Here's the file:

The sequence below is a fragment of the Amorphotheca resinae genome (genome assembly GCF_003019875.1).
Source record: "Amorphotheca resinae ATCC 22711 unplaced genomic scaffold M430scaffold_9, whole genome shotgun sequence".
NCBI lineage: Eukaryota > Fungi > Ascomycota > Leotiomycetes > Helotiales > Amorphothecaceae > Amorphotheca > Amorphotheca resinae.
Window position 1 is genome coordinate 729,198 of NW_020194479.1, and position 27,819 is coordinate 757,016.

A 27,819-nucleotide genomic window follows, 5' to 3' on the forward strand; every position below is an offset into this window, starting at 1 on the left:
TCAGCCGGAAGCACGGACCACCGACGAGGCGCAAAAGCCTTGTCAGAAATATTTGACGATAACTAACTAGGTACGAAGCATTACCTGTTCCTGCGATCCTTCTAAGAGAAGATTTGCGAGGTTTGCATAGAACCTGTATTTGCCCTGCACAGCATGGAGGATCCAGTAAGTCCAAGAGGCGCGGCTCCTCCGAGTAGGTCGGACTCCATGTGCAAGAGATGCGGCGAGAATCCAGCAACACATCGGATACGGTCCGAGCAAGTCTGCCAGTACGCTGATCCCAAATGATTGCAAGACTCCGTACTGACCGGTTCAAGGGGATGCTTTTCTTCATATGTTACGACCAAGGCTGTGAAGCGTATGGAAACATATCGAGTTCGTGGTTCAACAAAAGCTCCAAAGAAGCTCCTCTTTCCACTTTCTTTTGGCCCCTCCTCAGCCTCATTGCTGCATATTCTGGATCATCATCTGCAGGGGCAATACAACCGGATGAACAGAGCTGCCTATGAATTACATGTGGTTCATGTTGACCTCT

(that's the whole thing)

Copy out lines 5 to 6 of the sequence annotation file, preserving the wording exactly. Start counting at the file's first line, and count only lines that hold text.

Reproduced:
A 27,819-nucleotide genomic window follows, 5' to 3' on the forward strand; every position below is an offset into this window, starting at 1 on the left:
TCAGCCGGAAGCACGGACCACCGACGAGGCGCAAAAGCCTTGTCAGAAATATTTGACGATAACTAACTAGGTACGAAGCATTACCTGTTCCTGCGATCCTTCTAAGAGAAGATTTGCGAGGTTTGCATAGAACCTGTATTTGCCCTGCACAGCATGGAGGATCCAGTAAGTCCAAGAGGCGCGGCTCCTCCGAGTAGGTCGGACTCCATGTGCAAGAGATGCGGCGAGAATCCAGCAACACATCGGATACGGTCCGAGCAAGTCTGCCAGTACGCTGATCCCAAATGATTGCAAGACTCCGTACTGACCGGTTCAAGGGGATGCTTTTCTTCATATGTTACGACCAAGGCTGTGAAGCGTATGGAAACATATCGAGTTCGTGGTTCAACAAAAGCTCCAAAGAAGCTCCTCTTTCCACTTTCTTTTGGCCCCTCCTCAGCCTCATTGCTGCATATTCTGGATCATCATCTGCAGGGGCAATACAACCGGATGAACAGAGCTGCCTATGAATTACATGTGGTTCATGTTGACCTCT